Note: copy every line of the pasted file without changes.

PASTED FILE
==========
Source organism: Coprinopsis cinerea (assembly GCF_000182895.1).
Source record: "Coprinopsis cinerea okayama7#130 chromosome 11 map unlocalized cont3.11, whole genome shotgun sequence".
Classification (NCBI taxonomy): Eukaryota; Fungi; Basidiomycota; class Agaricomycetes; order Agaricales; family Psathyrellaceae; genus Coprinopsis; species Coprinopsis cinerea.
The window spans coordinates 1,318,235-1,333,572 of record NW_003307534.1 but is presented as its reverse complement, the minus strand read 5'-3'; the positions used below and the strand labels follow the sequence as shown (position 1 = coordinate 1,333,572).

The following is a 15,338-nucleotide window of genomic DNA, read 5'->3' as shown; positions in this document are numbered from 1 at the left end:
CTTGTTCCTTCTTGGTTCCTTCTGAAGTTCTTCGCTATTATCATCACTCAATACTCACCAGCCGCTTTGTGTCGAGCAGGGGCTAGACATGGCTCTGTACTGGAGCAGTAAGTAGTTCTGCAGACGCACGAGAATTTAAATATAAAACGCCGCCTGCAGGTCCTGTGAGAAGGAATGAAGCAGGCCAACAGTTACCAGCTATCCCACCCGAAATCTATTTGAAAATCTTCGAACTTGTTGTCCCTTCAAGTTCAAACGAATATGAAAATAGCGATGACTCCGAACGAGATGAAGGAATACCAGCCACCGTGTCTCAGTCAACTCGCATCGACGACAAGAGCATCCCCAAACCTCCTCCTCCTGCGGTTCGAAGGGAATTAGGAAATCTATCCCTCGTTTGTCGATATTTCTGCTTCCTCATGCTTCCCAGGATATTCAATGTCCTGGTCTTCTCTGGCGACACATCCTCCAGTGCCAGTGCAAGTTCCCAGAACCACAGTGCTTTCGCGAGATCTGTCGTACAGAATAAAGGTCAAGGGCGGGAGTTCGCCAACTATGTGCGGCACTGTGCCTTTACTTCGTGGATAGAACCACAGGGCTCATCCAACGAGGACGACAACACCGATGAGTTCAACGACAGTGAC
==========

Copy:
Source organism: Coprinopsis cinerea (assembly GCF_000182895.1).
Source record: "Coprinopsis cinerea okayama7#130 chromosome 11 map unlocalized cont3.11, whole genome shotgun sequence".
Classification (NCBI taxonomy): Eukaryota; Fungi; Basidiomycota; class Agaricomycetes; order Agaricales; family Psathyrellaceae; genus Coprinopsis; species Coprinopsis cinerea.
The window spans coordinates 1,318,235-1,333,572 of record NW_003307534.1 but is presented as its reverse complement, the minus strand read 5'-3'; the positions used below and the strand labels follow the sequence as shown (position 1 = coordinate 1,333,572).

The following is a 15,338-nucleotide window of genomic DNA, read 5'->3' as shown; positions in this document are numbered from 1 at the left end:
CTTGTTCCTTCTTGGTTCCTTCTGAAGTTCTTCGCTATTATCATCACTCAATACTCACCAGCCGCTTTGTGTCGAGCAGGGGCTAGACATGGCTCTGTACTGGAGCAGTAAGTAGTTCTGCAGACGCACGAGAATTTAAATATAAAACGCCGCCTGCAGGTCCTGTGAGAAGGAATGAAGCAGGCCAACAGTTACCAGCTATCCCACCCGAAATCTATTTGAAAATCTTCGAACTTGTTGTCCCTTCAAGTTCAAACGAATATGAAAATAGCGATGACTCCGAACGAGATGAAGGAATACCAGCCACCGTGTCTCAGTCAACTCGCATCGACGACAAGAGCATCCCCAAACCTCCTCCTCCTGCGGTTCGAAGGGAATTAGGAAATCTATCCCTCGTTTGTCGATATTTCTGCTTCCTCATGCTTCCCAGGATATTCAATGTCCTGGTCTTCTCTGGCGACACATCCTCCAGTGCCAGTGCAAGTTCCCAGAACCACAGTGCTTTCGCGAGATCTGTCGTACAGAATAAAGGTCAAGGGCGGGAGTTCGCCAACTATGTGCGGCACTGTGCCTTTACTTCGTGGATAGAACCACAGGGCTCATCCAACGAGGACGACAACACCGATGAGTTCAACGACAGTGAC